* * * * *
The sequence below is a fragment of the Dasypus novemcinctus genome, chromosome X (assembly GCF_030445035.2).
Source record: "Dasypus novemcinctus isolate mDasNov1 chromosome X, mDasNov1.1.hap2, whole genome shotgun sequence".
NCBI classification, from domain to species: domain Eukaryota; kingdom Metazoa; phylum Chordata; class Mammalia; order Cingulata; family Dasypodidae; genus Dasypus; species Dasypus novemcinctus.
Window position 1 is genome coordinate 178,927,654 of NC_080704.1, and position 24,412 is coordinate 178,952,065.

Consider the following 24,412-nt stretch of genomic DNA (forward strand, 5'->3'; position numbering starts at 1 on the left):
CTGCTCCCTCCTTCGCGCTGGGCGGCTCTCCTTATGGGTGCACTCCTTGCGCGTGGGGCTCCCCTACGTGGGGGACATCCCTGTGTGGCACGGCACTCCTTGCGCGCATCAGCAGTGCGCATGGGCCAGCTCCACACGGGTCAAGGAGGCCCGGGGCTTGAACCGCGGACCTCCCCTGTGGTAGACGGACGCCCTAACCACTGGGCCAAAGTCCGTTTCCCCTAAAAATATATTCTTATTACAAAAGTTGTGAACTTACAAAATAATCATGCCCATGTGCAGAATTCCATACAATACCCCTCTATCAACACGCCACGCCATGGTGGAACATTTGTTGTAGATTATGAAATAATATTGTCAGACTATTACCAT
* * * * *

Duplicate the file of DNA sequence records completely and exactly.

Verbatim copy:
The sequence below is a fragment of the Dasypus novemcinctus genome, chromosome X (assembly GCF_030445035.2).
Source record: "Dasypus novemcinctus isolate mDasNov1 chromosome X, mDasNov1.1.hap2, whole genome shotgun sequence".
NCBI classification, from domain to species: domain Eukaryota; kingdom Metazoa; phylum Chordata; class Mammalia; order Cingulata; family Dasypodidae; genus Dasypus; species Dasypus novemcinctus.
Window position 1 is genome coordinate 178,927,654 of NC_080704.1, and position 24,412 is coordinate 178,952,065.

Consider the following 24,412-nt stretch of genomic DNA (forward strand, 5'->3'; position numbering starts at 1 on the left):
CTGCTCCCTCCTTCGCGCTGGGCGGCTCTCCTTATGGGTGCACTCCTTGCGCGTGGGGCTCCCCTACGTGGGGGACATCCCTGTGTGGCACGGCACTCCTTGCGCGCATCAGCAGTGCGCATGGGCCAGCTCCACACGGGTCAAGGAGGCCCGGGGCTTGAACCGCGGACCTCCCCTGTGGTAGACGGACGCCCTAACCACTGGGCCAAAGTCCGTTTCCCCTAAAAATATATTCTTATTACAAAAGTTGTGAACTTACAAAATAATCATGCCCATGTGCAGAATTCCATACAATACCCCTCTATCAACACGCCACGCCATGGTGGAACATTTGTTGTAGATTATGAAATAATATTGTCAGACTATTACCAT